Soon, it became the dominant – and in many cases, virtually the only – major news source for millions of Americans. This has had profound political implications that are only starting to be appreciated. Indeed, it can almost be called self-brainwashing – many conservatives now refuse to even listen to any news or opinion not vetted through Fox, and to believe whatever appears on it as the gospel truth.

More from SSRN, via Talking Points Memo. Josh Marshall describes writer Bruce Bartlett as "a conservative economist and policy hand (very much out of the supply-side and monetarist movement) who I think still considers himself and by rights is a conservative but at this point in his life is very much a dissident and critic of American conservatism."

Friday, May 15, 2015

State of the News Media 2015

Call it a mobile majority. At the start of 2015, 39 of the top 50 digital news websites have more traffic to their sites and associated applications coming from mobile devices than from desktop computers, according to Pew Research Center’s analysis of comScore data.

At the same time, though, desktop visitors to these sites tend to spend more time per visit than do mobile visitors. For half of these top 50 news sites – which include legacy print, cable, network, international and public broadcasting outlets as well as digital-only entities – visitors from desktops stay longer than those coming through mobile. The reverse is true for only 10 of the sites, while for 15 sites the time spent is roughly equal.

In tandem with the growth of mobile has been the further rise of the social Web, where the flow of information embodies a whole new dynamic....

The State of the News Media 2015 is the twelfth edition of an annual report by the Pew Research Center’s Journalism Project examining the landscape of American journalism. This year’s study includes 13 data-filled fact sheets, each of which provides the latest audience, economic, news investment and ownership trends for key sectors of news media, from cable TV to African-American media to news magazines. This study also includes a searchable Media & News Indicators database.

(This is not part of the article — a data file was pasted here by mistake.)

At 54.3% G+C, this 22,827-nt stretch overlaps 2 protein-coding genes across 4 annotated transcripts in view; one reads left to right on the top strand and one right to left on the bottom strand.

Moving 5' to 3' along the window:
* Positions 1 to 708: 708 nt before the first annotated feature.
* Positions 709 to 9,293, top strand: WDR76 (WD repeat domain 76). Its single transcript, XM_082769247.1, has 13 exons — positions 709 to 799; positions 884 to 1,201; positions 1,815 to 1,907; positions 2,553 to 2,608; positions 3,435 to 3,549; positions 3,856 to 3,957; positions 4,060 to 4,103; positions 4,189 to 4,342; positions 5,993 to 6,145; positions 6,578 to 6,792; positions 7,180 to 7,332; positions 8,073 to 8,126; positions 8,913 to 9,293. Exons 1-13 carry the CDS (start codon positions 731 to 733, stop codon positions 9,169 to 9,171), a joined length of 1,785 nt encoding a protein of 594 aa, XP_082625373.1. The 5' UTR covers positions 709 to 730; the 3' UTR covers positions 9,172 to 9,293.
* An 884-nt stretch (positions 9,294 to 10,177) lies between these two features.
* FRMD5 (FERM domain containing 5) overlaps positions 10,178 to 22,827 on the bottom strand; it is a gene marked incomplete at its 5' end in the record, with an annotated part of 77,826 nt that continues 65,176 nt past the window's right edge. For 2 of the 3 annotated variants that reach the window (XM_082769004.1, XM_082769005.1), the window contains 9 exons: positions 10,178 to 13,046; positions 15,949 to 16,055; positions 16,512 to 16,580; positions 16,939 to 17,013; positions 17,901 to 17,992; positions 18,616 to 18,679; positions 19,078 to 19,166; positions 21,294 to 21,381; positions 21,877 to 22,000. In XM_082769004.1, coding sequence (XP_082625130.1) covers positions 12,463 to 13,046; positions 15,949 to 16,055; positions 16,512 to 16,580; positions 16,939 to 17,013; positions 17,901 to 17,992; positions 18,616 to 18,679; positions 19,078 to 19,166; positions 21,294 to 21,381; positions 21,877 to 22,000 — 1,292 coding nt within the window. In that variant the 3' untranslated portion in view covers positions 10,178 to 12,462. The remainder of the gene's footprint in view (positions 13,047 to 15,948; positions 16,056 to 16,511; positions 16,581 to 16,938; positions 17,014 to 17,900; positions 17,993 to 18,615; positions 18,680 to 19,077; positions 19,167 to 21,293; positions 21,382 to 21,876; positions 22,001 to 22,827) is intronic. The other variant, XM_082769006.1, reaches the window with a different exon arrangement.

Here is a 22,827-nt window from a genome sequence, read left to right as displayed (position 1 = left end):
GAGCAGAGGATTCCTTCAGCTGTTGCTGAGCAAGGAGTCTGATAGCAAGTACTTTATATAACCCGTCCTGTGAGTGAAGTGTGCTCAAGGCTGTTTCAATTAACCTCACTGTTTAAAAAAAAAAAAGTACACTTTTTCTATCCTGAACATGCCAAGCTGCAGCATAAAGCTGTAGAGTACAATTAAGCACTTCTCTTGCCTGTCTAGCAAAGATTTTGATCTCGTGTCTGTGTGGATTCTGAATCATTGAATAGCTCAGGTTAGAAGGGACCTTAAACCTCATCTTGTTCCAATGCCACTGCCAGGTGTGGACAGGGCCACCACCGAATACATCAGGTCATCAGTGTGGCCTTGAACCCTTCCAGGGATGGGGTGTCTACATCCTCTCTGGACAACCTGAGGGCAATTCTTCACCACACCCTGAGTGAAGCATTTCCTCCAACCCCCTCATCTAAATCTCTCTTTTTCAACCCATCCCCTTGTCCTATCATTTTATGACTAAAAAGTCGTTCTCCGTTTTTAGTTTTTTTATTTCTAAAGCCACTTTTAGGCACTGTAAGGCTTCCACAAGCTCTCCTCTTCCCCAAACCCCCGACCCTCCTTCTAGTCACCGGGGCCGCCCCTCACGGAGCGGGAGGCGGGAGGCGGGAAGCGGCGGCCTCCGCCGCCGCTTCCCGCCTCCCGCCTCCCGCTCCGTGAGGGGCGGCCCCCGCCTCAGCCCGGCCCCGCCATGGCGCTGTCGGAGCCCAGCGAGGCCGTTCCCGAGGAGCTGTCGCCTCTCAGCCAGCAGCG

Thursday, May 14, 2015

2014 National 911 Progress Report

The National 911 Program was created to provide Federal leadership and coordination in promoting optimal 911 services. The Program is housed within the Office of Emergency Medical Services at the National Highway Traffic Safety Administration (NHTSA) – part of the U.S. Department of Transportation (USDOT). The National 911 Program is responsible for developing, collecting, and disseminating information concerning practices, procedures, and technology used in the implementation of 911 services. The Program operates and maintains a “National 911 Profile Database” (Profile Database) for collecting and analyzing data that can be used to characterize the status of the statewide 911 systems
that comprise the National 911 system.

The Profile Database contains information that can be used to characterize the status and basic functions of state 911 agencies as well as to measure and report on their progress of implementing advanced 911 systems using innovative technology and operations. These data are useful to States and 911 stakeholders in the development of effective policies, planning, and implementation strategies at all levels of government.

The Program has worked with the National Association of State 911 Administrators (NASNA) to encourage States to voluntarily share their State data to provide an updated picture of Next Generation 911 (NG911) progress across the country. A total of 39 States and territories provided data during the 2014 data collection effort, which is an increase from 27 states in 2012. Please note that data collected during calendar year 2014 reflects the previous year’s data (i.e., data collected in 2014 is 2013 data).

More from

Wednesday, May 13, 2015

Domestic Drones and Privacy: A Primer